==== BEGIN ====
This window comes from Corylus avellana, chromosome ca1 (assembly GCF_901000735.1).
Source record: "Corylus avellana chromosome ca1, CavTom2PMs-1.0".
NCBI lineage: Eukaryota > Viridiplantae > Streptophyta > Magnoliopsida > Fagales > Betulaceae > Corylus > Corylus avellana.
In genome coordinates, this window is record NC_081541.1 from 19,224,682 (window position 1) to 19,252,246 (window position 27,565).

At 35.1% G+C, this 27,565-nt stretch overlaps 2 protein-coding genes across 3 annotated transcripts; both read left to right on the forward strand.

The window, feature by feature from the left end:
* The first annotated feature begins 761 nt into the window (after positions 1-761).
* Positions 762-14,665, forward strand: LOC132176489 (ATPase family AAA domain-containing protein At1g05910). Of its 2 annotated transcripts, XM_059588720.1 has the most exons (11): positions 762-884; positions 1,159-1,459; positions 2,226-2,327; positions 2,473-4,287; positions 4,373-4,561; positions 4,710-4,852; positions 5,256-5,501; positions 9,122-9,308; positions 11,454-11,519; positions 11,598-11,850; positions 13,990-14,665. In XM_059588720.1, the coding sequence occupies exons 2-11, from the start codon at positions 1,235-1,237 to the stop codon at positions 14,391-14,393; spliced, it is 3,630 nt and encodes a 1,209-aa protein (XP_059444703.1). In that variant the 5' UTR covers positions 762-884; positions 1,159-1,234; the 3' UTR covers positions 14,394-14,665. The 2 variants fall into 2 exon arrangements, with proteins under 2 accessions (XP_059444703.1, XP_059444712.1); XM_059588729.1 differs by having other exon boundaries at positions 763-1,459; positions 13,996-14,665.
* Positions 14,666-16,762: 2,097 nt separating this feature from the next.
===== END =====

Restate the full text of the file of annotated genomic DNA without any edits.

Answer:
This window comes from Corylus avellana, chromosome ca1 (assembly GCF_901000735.1).
Source record: "Corylus avellana chromosome ca1, CavTom2PMs-1.0".
NCBI lineage: Eukaryota > Viridiplantae > Streptophyta > Magnoliopsida > Fagales > Betulaceae > Corylus > Corylus avellana.
In genome coordinates, this window is record NC_081541.1 from 19,224,682 (window position 1) to 19,252,246 (window position 27,565).

At 35.1% G+C, this 27,565-nt stretch overlaps 2 protein-coding genes across 3 annotated transcripts; both read left to right on the forward strand.

The window, feature by feature from the left end:
* The first annotated feature begins 761 nt into the window (after positions 1-761).
* Positions 762-14,665, forward strand: LOC132176489 (ATPase family AAA domain-containing protein At1g05910). Of its 2 annotated transcripts, XM_059588720.1 has the most exons (11): positions 762-884; positions 1,159-1,459; positions 2,226-2,327; positions 2,473-4,287; positions 4,373-4,561; positions 4,710-4,852; positions 5,256-5,501; positions 9,122-9,308; positions 11,454-11,519; positions 11,598-11,850; positions 13,990-14,665. In XM_059588720.1, the coding sequence occupies exons 2-11, from the start codon at positions 1,235-1,237 to the stop codon at positions 14,391-14,393; spliced, it is 3,630 nt and encodes a 1,209-aa protein (XP_059444703.1). In that variant the 5' UTR covers positions 762-884; positions 1,159-1,234; the 3' UTR covers positions 14,394-14,665. The 2 variants fall into 2 exon arrangements, with proteins under 2 accessions (XP_059444703.1, XP_059444712.1); XM_059588729.1 differs by having other exon boundaries at positions 763-1,459; positions 13,996-14,665.
* Positions 14,666-16,762: 2,097 nt separating this feature from the next.